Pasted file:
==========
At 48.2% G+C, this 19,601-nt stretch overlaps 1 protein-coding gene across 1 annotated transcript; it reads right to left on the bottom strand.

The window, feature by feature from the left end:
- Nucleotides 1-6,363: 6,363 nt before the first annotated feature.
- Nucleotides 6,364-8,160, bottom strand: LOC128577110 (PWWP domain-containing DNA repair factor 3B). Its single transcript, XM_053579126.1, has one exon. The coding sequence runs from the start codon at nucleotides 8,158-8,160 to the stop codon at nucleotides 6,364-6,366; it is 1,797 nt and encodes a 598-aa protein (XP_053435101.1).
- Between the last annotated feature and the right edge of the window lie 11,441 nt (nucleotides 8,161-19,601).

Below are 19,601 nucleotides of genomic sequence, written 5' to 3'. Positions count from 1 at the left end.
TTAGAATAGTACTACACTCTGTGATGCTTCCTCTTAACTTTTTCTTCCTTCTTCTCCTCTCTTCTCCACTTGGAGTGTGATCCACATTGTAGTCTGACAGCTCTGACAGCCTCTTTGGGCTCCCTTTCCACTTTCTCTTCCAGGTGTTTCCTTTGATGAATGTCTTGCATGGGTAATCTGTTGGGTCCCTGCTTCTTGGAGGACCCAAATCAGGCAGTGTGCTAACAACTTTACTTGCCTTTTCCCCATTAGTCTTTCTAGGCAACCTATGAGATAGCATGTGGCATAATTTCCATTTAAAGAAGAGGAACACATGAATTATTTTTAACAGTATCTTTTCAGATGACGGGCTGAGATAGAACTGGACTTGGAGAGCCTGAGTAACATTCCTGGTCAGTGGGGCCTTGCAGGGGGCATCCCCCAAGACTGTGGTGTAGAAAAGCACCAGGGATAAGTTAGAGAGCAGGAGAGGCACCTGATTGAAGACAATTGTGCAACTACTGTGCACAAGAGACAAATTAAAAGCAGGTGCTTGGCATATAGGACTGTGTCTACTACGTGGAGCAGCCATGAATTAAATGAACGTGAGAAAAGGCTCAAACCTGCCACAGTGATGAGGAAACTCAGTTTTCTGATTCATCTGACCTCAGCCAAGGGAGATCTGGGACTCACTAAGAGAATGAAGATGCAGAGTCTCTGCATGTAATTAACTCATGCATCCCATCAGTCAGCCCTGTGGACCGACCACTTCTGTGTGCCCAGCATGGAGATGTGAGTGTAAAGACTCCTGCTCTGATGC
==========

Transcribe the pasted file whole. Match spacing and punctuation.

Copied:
At 48.2% G+C, this 19,601-nt stretch overlaps 1 protein-coding gene across 1 annotated transcript; it reads right to left on the bottom strand.

The window, feature by feature from the left end:
- Nucleotides 1-6,363: 6,363 nt before the first annotated feature.
- Nucleotides 6,364-8,160, bottom strand: LOC128577110 (PWWP domain-containing DNA repair factor 3B). Its single transcript, XM_053579126.1, has one exon. The coding sequence runs from the start codon at nucleotides 8,158-8,160 to the stop codon at nucleotides 6,364-6,366; it is 1,797 nt and encodes a 598-aa protein (XP_053435101.1).
- Between the last annotated feature and the right edge of the window lie 11,441 nt (nucleotides 8,161-19,601).

Below are 19,601 nucleotides of genomic sequence, written 5' to 3'. Positions count from 1 at the left end.
TTAGAATAGTACTACACTCTGTGATGCTTCCTCTTAACTTTTTCTTCCTTCTTCTCCTCTCTTCTCCACTTGGAGTGTGATCCACATTGTAGTCTGACAGCTCTGACAGCCTCTTTGGGCTCCCTTTCCACTTTCTCTTCCAGGTGTTTCCTTTGATGAATGTCTTGCATGGGTAATCTGTTGGGTCCCTGCTTCTTGGAGGACCCAAATCAGGCAGTGTGCTAACAACTTTACTTGCCTTTTCCCCATTAGTCTTTCTAGGCAACCTATGAGATAGCATGTGGCATAATTTCCATTTAAAGAAGAGGAACACATGAATTATTTTTAACAGTATCTTTTCAGATGACGGGCTGAGATAGAACTGGACTTGGAGAGCCTGAGTAACATTCCTGGTCAGTGGGGCCTTGCAGGGGGCATCCCCCAAGACTGTGGTGTAGAAAAGCACCAGGGATAAGTTAGAGAGCAGGAGAGGCACCTGATTGAAGACAATTGTGCAACTACTGTGCACAAGAGACAAATTAAAAGCAGGTGCTTGGCATATAGGACTGTGTCTACTACGTGGAGCAGCCATGAATTAAATGAACGTGAGAAAAGGCTCAAACCTGCCACAGTGATGAGGAAACTCAGTTTTCTGATTCATCTGACCTCAGCCAAGGGAGATCTGGGACTCACTAAGAGAATGAAGATGCAGAGTCTCTGCATGTAATTAACTCATGCATCCCATCAGTCAGCCCTGTGGACCGACCACTTCTGTGTGCCCAGCATGGAGATGTGAGTGTAAAGACTCCTGCTCTGATGC